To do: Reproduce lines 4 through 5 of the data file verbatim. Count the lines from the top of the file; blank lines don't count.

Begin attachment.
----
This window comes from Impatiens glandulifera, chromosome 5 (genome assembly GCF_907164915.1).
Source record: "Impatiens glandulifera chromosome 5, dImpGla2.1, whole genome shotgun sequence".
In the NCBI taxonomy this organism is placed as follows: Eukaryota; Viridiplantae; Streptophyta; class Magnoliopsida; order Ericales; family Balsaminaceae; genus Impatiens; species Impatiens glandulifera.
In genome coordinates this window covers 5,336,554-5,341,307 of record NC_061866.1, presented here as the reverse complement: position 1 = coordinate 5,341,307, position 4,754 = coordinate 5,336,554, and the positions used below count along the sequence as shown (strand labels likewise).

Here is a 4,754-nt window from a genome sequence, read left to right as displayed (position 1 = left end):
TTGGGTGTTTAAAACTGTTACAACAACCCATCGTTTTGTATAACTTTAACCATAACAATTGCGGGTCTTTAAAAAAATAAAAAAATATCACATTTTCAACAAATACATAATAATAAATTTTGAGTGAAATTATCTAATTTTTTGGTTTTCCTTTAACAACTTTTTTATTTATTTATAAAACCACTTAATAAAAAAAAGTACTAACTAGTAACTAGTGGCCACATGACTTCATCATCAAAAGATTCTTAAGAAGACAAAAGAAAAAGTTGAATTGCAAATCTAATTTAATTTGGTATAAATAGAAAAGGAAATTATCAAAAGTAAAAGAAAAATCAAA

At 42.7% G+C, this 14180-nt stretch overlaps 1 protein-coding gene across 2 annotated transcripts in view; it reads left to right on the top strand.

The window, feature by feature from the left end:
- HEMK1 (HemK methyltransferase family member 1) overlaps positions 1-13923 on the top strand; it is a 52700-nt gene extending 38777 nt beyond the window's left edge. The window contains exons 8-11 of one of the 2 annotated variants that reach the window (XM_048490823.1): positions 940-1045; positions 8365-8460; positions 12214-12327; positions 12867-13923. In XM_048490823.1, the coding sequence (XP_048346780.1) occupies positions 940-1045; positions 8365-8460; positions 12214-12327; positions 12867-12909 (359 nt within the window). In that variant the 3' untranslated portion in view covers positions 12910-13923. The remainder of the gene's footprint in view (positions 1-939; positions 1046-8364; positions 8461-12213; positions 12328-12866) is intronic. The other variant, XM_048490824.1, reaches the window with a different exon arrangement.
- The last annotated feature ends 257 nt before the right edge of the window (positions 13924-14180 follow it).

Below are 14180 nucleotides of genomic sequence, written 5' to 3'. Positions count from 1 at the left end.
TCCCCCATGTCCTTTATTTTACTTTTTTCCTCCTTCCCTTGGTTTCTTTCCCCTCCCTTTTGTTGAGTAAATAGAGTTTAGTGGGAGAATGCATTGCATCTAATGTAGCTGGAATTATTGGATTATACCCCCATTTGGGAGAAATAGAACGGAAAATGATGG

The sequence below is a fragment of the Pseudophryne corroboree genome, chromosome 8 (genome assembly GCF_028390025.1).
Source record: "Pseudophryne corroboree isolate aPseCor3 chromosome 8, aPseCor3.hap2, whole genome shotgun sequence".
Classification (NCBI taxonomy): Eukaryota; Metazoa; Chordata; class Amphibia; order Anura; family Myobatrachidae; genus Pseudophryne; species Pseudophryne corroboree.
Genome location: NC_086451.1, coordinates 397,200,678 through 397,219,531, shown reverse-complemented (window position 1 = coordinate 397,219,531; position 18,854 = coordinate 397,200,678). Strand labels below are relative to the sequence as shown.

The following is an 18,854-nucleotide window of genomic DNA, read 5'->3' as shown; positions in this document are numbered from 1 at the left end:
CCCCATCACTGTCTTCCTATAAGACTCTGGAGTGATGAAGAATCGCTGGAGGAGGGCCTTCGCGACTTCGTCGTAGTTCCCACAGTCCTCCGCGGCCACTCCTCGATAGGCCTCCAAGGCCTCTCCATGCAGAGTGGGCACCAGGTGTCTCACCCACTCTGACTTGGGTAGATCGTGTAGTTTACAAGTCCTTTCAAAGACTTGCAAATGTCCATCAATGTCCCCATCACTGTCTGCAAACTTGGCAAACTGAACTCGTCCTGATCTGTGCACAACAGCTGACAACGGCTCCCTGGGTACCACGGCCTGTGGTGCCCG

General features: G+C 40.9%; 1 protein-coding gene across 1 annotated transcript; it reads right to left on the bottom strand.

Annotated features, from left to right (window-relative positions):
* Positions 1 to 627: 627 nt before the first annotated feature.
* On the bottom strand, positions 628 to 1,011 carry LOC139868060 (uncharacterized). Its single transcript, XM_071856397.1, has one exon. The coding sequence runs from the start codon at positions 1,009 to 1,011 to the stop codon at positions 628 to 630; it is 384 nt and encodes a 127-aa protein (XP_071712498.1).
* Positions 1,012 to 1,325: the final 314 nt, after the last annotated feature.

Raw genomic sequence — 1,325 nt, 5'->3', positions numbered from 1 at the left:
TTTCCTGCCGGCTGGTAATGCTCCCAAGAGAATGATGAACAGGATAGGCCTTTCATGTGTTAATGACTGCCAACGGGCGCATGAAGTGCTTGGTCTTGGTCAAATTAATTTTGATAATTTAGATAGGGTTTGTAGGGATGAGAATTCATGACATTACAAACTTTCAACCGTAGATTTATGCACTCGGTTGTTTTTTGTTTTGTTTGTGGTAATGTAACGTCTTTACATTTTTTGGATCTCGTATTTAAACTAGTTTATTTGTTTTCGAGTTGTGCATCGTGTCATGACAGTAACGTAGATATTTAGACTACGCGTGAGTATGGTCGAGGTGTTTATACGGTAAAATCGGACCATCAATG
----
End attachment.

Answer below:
In genome coordinates this window covers 5,336,554-5,341,307 of record NC_061866.1, presented here as the reverse complement: position 1 = coordinate 5,341,307, position 4,754 = coordinate 5,336,554, and the positions used below count along the sequence as shown (strand labels likewise).

Here is a 4,754-nt window from a genome sequence, read left to right as displayed (position 1 = left end):